A season later, when we moved back to the Bay Area, I made the jump to the 26″ Nomad C Mark II and built it up with coil suspension, replacing the Session and Remedy as a one bike quiver solution. I’ve been rolling SC Bikes for the last few seasons.
Nomad Mark II vs. 650b Nomad Mark III
I really enjoyed my time with the Nomad Mark II in its 26″ wheel iteration once I added an AngleSet and lowered the bottom bracket. I always wished it had shorter chainstays and a steeper seat tube angle though. (not to mention a bottle cage) A lot of my riding buddies felt the same way, and some of those riding buddies also happened to be riding buddies with the fellas at Santa Cruz Bikes.
With the release of the newest iteration of the 650b Nomad c, it’s clear they heard us loud and clear, because out of the box everything checks out. The improvements to the new version of the Nomad make it a much more capable bike than its predecessor all across the board.
Shorter chainstays? Yes— 17″ long, (short for VPP at least) but you can’t run a front derailleur. I always ran a 1×9 on mine and with the new 10 speed 1x wide range aftermarket hacks, this is a total non-issue. I’ve always enjoyed the handling on Specialized’s Enduro, due to the shorter stays. We’re finally more inline with that geometry with the length moving to the front center. The 26″ Mark II has stays that measure close to 17.25″ or so, which are about the same as the Bronson.
The seat angle was the other item holding the previous iteration back when climbing. I’m feeling well placed on the new model with the 74.2º SA. I currently have my saddle set up clamped pretty neutral, in the middle position of the rails.
The 65º head angle feels dialed. On the 26″ iteration, I ended up changing it back to a 1º offset to end up at 66º. I’m not sure if it’s the larger wheels, or the fact I’m coming from a large Bronson, but 65º feels awesome on this bike. To be clear, this is NOT the bike I would recommend to most riders. The Bronson is better suited to the typical trail rider looking for an all around aggressive trail machine. Unless you prioritize descending prowess, which is probably why you’re still reading this.
26″ vs 27″? The bigger wheels roll faster. You can corner harder. The new bike with its shorter stays handles better to me. Sorry 26″!
The new Nomad starts where my modded Mark II Nomad left off and as an aggressive trail machine getting pushed into DH bike territory, feels better in every way. I have yet to take it to dirt jumps or ride it in a slope style context though.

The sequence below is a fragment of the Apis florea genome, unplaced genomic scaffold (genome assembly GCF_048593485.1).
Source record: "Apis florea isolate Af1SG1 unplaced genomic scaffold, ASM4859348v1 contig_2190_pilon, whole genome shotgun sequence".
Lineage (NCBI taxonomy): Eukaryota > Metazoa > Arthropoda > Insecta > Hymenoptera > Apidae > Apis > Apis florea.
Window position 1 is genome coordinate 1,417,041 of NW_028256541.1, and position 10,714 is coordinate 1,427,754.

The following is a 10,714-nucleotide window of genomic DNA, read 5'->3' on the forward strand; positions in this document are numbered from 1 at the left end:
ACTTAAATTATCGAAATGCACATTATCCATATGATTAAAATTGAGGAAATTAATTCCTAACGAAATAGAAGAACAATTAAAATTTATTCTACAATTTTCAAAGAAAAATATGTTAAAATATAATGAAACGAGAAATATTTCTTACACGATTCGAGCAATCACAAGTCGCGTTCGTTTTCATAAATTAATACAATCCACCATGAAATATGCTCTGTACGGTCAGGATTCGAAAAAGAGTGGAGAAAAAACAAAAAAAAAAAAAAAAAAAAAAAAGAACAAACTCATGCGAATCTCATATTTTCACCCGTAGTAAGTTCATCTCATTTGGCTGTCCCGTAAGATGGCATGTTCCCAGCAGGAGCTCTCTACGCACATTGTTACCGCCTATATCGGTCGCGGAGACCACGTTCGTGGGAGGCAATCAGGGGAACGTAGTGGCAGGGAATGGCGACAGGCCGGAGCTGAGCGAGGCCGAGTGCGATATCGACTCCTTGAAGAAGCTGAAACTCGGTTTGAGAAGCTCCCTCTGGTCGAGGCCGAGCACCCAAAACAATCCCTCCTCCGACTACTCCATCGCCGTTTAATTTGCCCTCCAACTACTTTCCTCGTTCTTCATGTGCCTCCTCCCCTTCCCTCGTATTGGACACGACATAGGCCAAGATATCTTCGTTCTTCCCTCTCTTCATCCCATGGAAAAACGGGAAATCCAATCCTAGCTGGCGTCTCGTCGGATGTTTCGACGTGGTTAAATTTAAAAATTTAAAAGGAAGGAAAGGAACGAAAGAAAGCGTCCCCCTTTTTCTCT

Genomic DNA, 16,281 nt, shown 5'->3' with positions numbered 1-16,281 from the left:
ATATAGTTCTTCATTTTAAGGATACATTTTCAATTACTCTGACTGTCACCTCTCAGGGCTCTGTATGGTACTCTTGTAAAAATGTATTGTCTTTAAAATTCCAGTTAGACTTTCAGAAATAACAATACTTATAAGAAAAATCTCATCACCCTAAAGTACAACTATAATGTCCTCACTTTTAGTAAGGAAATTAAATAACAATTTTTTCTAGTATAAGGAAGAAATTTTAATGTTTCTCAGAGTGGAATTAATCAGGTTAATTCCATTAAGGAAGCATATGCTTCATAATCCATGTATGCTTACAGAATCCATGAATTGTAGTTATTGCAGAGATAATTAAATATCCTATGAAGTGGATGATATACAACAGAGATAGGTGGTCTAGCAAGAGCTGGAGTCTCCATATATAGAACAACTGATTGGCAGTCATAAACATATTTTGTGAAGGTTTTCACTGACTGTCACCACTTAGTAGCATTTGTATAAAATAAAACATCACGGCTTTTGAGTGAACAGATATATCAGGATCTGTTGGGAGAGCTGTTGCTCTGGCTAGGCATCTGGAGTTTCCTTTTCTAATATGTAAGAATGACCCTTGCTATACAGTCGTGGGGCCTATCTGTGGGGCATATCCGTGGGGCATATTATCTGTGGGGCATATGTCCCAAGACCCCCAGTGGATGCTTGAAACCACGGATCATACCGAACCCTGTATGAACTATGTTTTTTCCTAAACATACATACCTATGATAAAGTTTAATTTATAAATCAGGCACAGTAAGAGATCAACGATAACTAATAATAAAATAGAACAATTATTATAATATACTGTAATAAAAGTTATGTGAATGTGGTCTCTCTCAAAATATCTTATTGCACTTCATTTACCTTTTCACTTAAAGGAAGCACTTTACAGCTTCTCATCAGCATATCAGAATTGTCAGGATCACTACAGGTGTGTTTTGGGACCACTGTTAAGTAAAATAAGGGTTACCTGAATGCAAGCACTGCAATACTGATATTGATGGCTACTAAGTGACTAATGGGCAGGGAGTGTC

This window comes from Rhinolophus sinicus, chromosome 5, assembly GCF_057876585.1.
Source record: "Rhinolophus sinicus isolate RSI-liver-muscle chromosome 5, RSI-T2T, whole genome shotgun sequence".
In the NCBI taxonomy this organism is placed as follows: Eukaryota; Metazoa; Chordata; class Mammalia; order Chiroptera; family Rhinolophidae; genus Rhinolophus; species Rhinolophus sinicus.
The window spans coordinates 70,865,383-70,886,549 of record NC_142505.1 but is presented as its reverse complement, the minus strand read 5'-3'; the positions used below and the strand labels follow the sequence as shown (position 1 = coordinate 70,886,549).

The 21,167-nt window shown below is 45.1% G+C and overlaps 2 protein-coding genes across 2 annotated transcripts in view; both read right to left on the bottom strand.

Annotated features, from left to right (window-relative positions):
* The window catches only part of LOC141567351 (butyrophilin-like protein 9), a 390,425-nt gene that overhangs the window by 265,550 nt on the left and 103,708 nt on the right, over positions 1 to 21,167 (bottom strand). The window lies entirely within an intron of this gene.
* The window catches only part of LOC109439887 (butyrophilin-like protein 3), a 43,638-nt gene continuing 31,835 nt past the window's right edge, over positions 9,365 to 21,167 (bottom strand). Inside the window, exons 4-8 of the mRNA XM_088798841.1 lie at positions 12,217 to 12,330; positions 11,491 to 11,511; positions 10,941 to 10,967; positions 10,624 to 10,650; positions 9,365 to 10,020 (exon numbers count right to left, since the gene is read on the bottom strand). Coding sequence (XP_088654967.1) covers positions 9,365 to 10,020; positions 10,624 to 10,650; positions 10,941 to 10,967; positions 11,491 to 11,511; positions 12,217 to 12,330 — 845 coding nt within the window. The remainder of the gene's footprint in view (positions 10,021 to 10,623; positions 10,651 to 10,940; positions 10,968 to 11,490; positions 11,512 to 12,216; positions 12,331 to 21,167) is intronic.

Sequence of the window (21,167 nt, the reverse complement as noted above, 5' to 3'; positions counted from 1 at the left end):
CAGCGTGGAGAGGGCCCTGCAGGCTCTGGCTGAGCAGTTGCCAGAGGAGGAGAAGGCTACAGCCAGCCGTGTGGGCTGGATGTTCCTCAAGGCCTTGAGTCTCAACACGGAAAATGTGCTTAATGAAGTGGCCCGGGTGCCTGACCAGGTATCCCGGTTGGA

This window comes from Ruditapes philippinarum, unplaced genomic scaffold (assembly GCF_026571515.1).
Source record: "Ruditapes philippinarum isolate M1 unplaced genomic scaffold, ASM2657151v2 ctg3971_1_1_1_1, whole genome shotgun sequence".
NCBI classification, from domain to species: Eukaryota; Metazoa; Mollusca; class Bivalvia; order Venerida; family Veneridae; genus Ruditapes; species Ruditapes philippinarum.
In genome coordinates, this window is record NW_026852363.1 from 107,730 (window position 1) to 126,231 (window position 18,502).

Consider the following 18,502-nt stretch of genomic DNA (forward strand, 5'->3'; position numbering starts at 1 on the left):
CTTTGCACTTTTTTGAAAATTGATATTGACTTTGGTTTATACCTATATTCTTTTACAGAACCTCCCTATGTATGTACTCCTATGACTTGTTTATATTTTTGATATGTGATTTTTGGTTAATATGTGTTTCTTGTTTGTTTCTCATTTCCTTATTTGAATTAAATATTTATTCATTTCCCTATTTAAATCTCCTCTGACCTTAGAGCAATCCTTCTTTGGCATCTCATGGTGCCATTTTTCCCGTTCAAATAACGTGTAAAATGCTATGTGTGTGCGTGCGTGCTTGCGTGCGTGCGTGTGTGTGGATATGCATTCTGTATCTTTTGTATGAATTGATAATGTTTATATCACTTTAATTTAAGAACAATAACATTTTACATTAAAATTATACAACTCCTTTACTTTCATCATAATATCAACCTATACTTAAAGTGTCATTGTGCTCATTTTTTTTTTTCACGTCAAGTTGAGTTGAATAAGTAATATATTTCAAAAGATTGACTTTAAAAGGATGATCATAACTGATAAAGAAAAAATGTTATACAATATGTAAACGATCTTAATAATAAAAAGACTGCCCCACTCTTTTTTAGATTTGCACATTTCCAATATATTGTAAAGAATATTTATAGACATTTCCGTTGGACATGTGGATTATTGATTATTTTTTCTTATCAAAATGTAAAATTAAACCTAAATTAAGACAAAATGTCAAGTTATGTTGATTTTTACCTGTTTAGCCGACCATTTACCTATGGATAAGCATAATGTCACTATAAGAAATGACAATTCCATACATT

Bronson C vs the 650b Nomad
I had a hard time getting to love my Bronson. Unlike a lot of my other bikes, it didn’t feel natural to me right away. I spent most of my time on the Bronson with a 150mm travel Pike, and I think it would have come alive with a 160mm front end conversion, which I put off acquiring until I had the Nomad on order. I heard similar feedback from others that had gone to a Bronson from the Nomad Mark II.
The motivation for me in moving to the new bike was more of a fit issue. I was also considering the new Intense Tracer T275, which was also inline with the reach I wanted.
It wasn’t until I put a 30mm stem that I started feeling confident on the large Bronson. With the 30mm and the long frame I was effectively running a forward geometry style setup which made for a fast bike in a straight line, but I felt there was a really small sweet spot for (aggressive) cornering, and if I was tired and wasn’t on it, I would feel really off.
I never got that feeling of confidence riding it I had on the Nomad. It would be interesting to try a medium Bronson with a 1º AngleSet, but I already have the bike I want. In the first five seconds on the 650b Nomad I had the feeling I was missing. My first turn on the bike was a loose 90º right covered in bark dust and I drifted exactly where I wanted to and exited on point.
The Stealth black color blows away the Orange accents on the initial Bronson. But that’s personal. I really don’t like Orange. The Miami Vice color way is sweet too, but I really don’t want to have to buy a new kit.
650b Nomad vs. Blur TRc
The Blur TRc was often referred to as the trail bike for downhillers. The new Nomad is like a DH-like all mountain shredding machine for aggressive trail riders. What I’m loving about it is that it feels like a DH bike I can take trail riding. Except you can pedal it up hill. Getting back on the TRc it feels light and whippy, and not in a good way. The contrast between the two feels like night and day at the moment. Now that I’m back on a size medium TRc, I think I’m pulling the flexy 32 fork and swapping it out with a stiffer 34. At the moment I’m in the honey moon phase with the new 650b Nomad though, and will be doing all my destination rides on it. I’m not doing any rides from the house though; I’m driving to the trail head on this beast.